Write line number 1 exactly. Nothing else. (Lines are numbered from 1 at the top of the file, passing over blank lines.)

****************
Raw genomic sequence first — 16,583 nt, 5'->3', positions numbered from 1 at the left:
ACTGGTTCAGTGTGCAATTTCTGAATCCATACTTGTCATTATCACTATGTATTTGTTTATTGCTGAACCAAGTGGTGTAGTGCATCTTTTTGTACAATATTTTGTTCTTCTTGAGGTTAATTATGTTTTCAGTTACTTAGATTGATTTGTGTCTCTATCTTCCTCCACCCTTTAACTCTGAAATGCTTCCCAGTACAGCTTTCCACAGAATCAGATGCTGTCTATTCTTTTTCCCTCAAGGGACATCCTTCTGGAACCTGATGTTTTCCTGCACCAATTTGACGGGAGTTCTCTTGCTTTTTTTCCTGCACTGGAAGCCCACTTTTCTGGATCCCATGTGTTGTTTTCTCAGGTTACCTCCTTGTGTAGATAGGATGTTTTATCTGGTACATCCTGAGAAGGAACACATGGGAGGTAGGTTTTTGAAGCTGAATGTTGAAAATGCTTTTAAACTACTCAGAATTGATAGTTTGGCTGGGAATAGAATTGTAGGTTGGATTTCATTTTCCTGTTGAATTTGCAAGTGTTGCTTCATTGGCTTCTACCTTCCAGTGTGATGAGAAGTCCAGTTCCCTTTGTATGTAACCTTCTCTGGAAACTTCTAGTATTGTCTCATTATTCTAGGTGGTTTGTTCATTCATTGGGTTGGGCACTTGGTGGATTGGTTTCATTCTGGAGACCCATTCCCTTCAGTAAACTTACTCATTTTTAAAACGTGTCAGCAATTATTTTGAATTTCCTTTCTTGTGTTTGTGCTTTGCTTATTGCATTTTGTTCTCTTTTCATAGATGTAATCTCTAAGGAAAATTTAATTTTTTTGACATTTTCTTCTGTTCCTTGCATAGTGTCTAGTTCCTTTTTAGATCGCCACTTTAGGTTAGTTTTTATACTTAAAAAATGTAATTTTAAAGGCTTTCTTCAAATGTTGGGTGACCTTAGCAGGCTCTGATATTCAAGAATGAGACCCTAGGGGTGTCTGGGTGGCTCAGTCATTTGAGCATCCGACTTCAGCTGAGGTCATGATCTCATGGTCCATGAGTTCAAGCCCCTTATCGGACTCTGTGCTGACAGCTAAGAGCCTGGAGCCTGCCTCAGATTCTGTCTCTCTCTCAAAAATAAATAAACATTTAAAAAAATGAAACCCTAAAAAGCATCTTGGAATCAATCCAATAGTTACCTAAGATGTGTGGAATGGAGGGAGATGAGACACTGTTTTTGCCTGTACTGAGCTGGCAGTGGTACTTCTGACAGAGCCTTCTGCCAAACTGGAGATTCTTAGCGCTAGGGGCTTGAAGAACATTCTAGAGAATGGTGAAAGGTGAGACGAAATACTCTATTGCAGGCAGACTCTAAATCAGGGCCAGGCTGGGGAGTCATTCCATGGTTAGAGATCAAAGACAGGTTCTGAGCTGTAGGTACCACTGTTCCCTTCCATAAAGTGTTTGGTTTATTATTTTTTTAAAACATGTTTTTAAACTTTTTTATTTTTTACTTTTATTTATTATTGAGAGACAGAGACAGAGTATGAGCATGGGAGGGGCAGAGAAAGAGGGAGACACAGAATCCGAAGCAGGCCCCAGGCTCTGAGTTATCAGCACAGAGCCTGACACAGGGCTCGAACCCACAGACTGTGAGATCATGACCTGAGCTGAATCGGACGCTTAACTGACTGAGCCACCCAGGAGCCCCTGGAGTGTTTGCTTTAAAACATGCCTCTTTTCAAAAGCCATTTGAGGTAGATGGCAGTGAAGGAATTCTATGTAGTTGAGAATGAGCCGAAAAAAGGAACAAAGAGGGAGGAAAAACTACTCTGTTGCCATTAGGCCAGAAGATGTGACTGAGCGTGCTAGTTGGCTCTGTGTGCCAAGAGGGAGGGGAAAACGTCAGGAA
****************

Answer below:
Raw genomic sequence first — 16,583 nt, 5'->3', positions numbered from 1 at the left: